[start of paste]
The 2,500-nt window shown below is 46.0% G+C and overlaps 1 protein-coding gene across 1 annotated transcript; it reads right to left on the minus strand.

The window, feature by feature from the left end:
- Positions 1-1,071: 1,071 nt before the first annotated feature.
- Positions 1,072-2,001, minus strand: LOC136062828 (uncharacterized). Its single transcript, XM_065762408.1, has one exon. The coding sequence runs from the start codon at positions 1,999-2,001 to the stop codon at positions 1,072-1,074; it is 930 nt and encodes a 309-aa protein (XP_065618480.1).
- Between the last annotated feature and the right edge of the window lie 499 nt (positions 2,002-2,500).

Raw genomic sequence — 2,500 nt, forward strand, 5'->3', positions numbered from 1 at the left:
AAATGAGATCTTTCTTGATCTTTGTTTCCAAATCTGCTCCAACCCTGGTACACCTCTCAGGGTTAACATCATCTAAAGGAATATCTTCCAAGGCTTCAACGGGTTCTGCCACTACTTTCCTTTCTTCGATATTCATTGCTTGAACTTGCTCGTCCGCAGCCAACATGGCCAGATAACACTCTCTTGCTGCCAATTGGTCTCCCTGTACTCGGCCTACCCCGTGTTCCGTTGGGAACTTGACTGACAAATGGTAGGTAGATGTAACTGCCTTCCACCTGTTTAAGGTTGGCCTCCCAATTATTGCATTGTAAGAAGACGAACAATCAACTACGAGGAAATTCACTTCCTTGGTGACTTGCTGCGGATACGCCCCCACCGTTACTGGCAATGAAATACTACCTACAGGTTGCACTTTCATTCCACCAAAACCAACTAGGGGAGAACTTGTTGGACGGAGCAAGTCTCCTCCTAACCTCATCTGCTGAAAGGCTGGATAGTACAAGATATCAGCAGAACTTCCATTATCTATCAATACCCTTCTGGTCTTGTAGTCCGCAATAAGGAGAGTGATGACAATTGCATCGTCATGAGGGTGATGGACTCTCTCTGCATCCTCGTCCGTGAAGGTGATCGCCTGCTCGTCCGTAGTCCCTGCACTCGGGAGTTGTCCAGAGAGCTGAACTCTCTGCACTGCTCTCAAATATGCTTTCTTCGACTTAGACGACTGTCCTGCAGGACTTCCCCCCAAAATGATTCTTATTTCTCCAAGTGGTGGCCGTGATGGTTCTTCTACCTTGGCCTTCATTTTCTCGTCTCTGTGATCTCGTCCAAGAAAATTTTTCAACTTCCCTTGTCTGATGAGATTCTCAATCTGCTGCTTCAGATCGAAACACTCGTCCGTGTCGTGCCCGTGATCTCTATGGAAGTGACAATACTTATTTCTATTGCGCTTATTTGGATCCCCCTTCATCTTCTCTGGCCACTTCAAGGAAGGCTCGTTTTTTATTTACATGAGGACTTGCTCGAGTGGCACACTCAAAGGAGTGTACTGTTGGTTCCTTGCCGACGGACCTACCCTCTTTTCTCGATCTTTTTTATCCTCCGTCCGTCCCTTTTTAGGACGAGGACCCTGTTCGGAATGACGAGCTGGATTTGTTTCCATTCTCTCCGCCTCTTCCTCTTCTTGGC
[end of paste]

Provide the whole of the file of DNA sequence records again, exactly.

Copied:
The 2,500-nt window shown below is 46.0% G+C and overlaps 1 protein-coding gene across 1 annotated transcript; it reads right to left on the minus strand.

The window, feature by feature from the left end:
- Positions 1-1,071: 1,071 nt before the first annotated feature.
- Positions 1,072-2,001, minus strand: LOC136062828 (uncharacterized). Its single transcript, XM_065762408.1, has one exon. The coding sequence runs from the start codon at positions 1,999-2,001 to the stop codon at positions 1,072-1,074; it is 930 nt and encodes a 309-aa protein (XP_065618480.1).
- Between the last annotated feature and the right edge of the window lie 499 nt (positions 2,002-2,500).

Raw genomic sequence — 2,500 nt, forward strand, 5'->3', positions numbered from 1 at the left:
AAATGAGATCTTTCTTGATCTTTGTTTCCAAATCTGCTCCAACCCTGGTACACCTCTCAGGGTTAACATCATCTAAAGGAATATCTTCCAAGGCTTCAACGGGTTCTGCCACTACTTTCCTTTCTTCGATATTCATTGCTTGAACTTGCTCGTCCGCAGCCAACATGGCCAGATAACACTCTCTTGCTGCCAATTGGTCTCCCTGTACTCGGCCTACCCCGTGTTCCGTTGGGAACTTGACTGACAAATGGTAGGTAGATGTAACTGCCTTCCACCTGTTTAAGGTTGGCCTCCCAATTATTGCATTGTAAGAAGACGAACAATCAACTACGAGGAAATTCACTTCCTTGGTGACTTGCTGCGGATACGCCCCCACCGTTACTGGCAATGAAATACTACCTACAGGTTGCACTTTCATTCCACCAAAACCAACTAGGGGAGAACTTGTTGGACGGAGCAAGTCTCCTCCTAACCTCATCTGCTGAAAGGCTGGATAGTACAAGATATCAGCAGAACTTCCATTATCTATCAATACCCTTCTGGTCTTGTAGTCCGCAATAAGGAGAGTGATGACAATTGCATCGTCATGAGGGTGATGGACTCTCTCTGCATCCTCGTCCGTGAAGGTGATCGCCTGCTCGTCCGTAGTCCCTGCACTCGGGAGTTGTCCAGAGAGCTGAACTCTCTGCACTGCTCTCAAATATGCTTTCTTCGACTTAGACGACTGTCCTGCAGGACTTCCCCCCAAAATGATTCTTATTTCTCCAAGTGGTGGCCGTGATGGTTCTTCTACCTTGGCCTTCATTTTCTCGTCTCTGTGATCTCGTCCAAGAAAATTTTTCAACTTCCCTTGTCTGATGAGATTCTCAATCTGCTGCTTCAGATCGAAACACTCGTCCGTGTCGTGCCCGTGATCTCTATGGAAGTGACAATACTTATTTCTATTGCGCTTATTTGGATCCCCCTTCATCTTCTCTGGCCACTTCAAGGAAGGCTCGTTTTTTATTTACATGAGGACTTGCTCGAGTGGCACACTCAAAGGAGTGTACTGTTGGTTCCTTGCCGACGGACCTACCCTCTTTTCTCGATCTTTTTTATCCTCCGTCCGTCCCTTTTTAGGACGAGGACCCTGTTCGGAATGACGAGCTGGATTTGTTTCCATTCTCTCCGCCTCTTCCTCTTCTTGGC